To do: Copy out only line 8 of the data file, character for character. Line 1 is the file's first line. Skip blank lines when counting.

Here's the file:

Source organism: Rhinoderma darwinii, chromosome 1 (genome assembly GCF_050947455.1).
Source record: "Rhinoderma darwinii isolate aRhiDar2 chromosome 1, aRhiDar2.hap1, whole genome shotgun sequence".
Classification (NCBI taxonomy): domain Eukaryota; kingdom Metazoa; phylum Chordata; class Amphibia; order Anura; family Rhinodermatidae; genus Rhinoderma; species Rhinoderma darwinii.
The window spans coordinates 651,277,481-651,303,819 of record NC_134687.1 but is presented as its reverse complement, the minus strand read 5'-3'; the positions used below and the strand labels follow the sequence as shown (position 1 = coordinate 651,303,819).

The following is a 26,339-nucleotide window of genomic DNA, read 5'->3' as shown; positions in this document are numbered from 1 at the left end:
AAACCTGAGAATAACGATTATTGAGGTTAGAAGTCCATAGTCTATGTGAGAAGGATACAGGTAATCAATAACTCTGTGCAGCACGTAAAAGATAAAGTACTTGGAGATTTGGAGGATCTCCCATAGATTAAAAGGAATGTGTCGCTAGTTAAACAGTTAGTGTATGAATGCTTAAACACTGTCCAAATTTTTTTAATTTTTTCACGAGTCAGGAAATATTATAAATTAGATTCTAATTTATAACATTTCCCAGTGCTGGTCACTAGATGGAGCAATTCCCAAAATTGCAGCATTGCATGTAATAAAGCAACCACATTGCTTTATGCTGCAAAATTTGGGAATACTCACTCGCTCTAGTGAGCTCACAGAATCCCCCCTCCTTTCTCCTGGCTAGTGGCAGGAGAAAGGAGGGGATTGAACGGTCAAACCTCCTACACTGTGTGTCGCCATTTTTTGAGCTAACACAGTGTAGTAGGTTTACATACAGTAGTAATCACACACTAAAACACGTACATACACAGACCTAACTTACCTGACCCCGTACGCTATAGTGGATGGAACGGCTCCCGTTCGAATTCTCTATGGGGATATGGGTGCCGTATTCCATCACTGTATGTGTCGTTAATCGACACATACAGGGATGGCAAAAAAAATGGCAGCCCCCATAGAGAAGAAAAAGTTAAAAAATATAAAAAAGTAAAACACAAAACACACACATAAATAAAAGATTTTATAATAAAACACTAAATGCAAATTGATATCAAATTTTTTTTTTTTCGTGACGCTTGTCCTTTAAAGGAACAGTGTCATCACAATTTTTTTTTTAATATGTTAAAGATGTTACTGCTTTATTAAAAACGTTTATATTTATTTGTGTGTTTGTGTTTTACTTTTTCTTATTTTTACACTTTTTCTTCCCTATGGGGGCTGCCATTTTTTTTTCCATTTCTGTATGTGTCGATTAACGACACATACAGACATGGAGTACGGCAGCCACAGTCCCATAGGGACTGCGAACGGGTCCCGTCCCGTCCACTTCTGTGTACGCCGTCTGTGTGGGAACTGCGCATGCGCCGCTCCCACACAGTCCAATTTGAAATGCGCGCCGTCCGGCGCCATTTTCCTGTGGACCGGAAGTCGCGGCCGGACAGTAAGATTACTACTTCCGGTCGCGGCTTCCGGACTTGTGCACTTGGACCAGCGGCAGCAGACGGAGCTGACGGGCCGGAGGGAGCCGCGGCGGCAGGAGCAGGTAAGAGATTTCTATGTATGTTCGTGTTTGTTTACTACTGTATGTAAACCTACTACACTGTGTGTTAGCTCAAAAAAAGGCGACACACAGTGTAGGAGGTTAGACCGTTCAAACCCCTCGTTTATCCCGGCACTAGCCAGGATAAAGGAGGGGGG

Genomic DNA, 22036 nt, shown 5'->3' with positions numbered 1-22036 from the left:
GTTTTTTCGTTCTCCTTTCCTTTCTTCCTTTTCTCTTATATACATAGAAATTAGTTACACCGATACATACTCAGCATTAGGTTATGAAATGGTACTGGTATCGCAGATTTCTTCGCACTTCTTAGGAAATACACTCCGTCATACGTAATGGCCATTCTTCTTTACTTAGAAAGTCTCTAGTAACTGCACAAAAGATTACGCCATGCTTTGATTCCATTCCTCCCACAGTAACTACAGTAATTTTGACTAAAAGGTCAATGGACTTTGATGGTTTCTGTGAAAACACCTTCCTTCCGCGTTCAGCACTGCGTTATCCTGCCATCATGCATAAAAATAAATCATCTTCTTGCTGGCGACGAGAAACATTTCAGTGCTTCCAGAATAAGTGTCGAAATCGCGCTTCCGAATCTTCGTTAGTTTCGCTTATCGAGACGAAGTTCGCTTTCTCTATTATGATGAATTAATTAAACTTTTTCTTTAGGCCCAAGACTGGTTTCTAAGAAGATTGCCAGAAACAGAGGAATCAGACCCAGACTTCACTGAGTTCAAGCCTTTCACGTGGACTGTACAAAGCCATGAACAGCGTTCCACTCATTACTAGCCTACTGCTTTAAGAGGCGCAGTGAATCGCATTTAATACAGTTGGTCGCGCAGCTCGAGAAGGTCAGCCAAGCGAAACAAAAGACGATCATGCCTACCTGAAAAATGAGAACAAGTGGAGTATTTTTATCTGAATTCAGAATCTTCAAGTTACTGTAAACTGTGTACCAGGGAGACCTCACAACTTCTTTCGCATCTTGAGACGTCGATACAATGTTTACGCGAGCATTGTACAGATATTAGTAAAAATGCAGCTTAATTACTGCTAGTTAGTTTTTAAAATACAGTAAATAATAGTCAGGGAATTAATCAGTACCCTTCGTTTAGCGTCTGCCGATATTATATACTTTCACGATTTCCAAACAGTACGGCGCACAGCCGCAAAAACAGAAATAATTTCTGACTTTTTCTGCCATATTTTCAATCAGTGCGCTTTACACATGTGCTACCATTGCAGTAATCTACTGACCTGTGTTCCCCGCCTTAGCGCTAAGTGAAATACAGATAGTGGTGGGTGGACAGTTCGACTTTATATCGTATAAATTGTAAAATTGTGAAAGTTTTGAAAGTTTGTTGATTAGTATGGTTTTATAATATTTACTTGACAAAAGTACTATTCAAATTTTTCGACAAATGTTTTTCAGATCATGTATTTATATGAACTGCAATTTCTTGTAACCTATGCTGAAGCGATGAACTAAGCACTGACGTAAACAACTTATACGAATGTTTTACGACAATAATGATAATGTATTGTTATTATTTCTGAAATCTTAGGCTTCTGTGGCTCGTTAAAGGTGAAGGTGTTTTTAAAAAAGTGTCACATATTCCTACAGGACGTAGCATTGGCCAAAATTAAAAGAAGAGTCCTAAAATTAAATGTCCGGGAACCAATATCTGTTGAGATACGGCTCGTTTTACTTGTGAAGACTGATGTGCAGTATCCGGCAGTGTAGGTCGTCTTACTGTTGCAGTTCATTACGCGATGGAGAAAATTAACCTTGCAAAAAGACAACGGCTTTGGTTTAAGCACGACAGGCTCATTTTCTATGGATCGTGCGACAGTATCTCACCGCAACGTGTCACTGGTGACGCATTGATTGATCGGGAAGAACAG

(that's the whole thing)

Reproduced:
GTTTTTTCGTTCTCCTTTCCTTTCTTCCTTTTCTCTTATATACATAGAAATTAGTTACACCGATACATACTCAGCATTAGGTTATGAAATGGTACTGGTATCGCAGATTTCTTCGCACTTCTTAGGAAATACACTCCGTCATACGTAATGGCCATTCTTCTTTACTTAGAAAGTCTCTAGTAACTGCACAAAAGATTACGCCATGCTTTGATTCCATTCCTCCCACAGTAACTACAGTAATTTTGACTAAAAGGTCAATGGACTTTGATGGTTTCTGTGAAAACACCTTCCTTCCGCGTTCAGCACTGCGTTATCCTGCCATCATGCATAAAAATAAATCATCTTCTTGCTGGCGACGAGAAACATTTCAGTGCTTCCAGAATAAGTGTCGAAATCGCGCTTCCGAATCTTCGTTAGTTTCGCTTATCGAGACGAAGTTCGCTTTCTCTATTATGATGAATTAATTAAACTTTTTCTTTAGGCCCAAGACTGGTTTCTAAGAAGATTGCCAGAAACAGAGGAATCAGACCCAGACTTCACTGAGTTCAAGCCTTTCACGTGGACTGTACAAAGCCATGAACAGCGTTCCACTCATTACTAGCCTACTGCTTTAAGAGGCGCAGTGAATCGCATTTAATACAGTTGGTCGCGCAGCTCGAGAAGGTCAGCCAAGCGAAACAAAAGACGATCATGCCTACCTGAAAAATGAGAACAAGTGGAGTATTTTTATCTGAATTCAGAATCTTCAAGTTACTGTAAACTGTGTACCAGGGAGACCTCACAACTTCTTTCGCATCTTGAGACGTCGATACAATGTTTACGCGAGCATTGTACAGATATTAGTAAAAATGCAGCTTAATTACTGCTAGTTAGTTTTTAAAATACAGTAAATAATAGTCAGGGAATTAATCAGTACCCTTCGTTTAGCGTCTGCCGATATTATATACTTTCACGATTTCCAAACAGTACGGCGCACAGCCGCAAAAACAGAAATAATTTCTGACTTTTTCTGCCATATTTTCAATCAGTGCGCTTTACACATGTGCTACCATTGCAGTAATCTACTGACCTGTGTTCCCCGCCTTAGCGCTAAGTGAAATACAGATAGTGGTGGGTGGACAGTTCGACTTTATATCGTATAAATTGTAAAATTGTGAAAGTTTTGAAAGTTTGTTGATTAGTATGGTTTTATAATATTTACTTGACAAAAGTACTATTCAAATTTTTCGACAAATGTTTTTCAGATCATGTATTTATATGAACTGCAATTTCTTGTAACCTATGCTGAAGCGATGAACTAAGCACTGACGTAAACAACTTATACGAATGTTTTACGACAATAATGATAATGTATTGTTATTATTTCTGAAATCTTAGGCTTCTGTGGCTCGTTAAAGGTGAAGGTGTTTTTAAAAAAGTGTCACATATTCCTACAGGACGTAGCATTGGCCAAAATTAAAAGAAGAGTCCTAAAATTAAATGTCCGGGAACCAATATCTGTTGAGATACGGCTCGTTTTACTTGTGAAGACTGATGTGCAGTATCCGGCAGTGTAGGTCGTCTTACTGTTGCAGTTCATTACGCGATGGAGAAAATTAACCTTGCAAAAAGACAACGGCTTTGGTTTAAGCACGACAGGCTCATTTTCTATGGATCGTGCGACAGTATCTCACCGCAACGTGTCACTGGTGACGCATTGATTGATCGGGAAGAACAG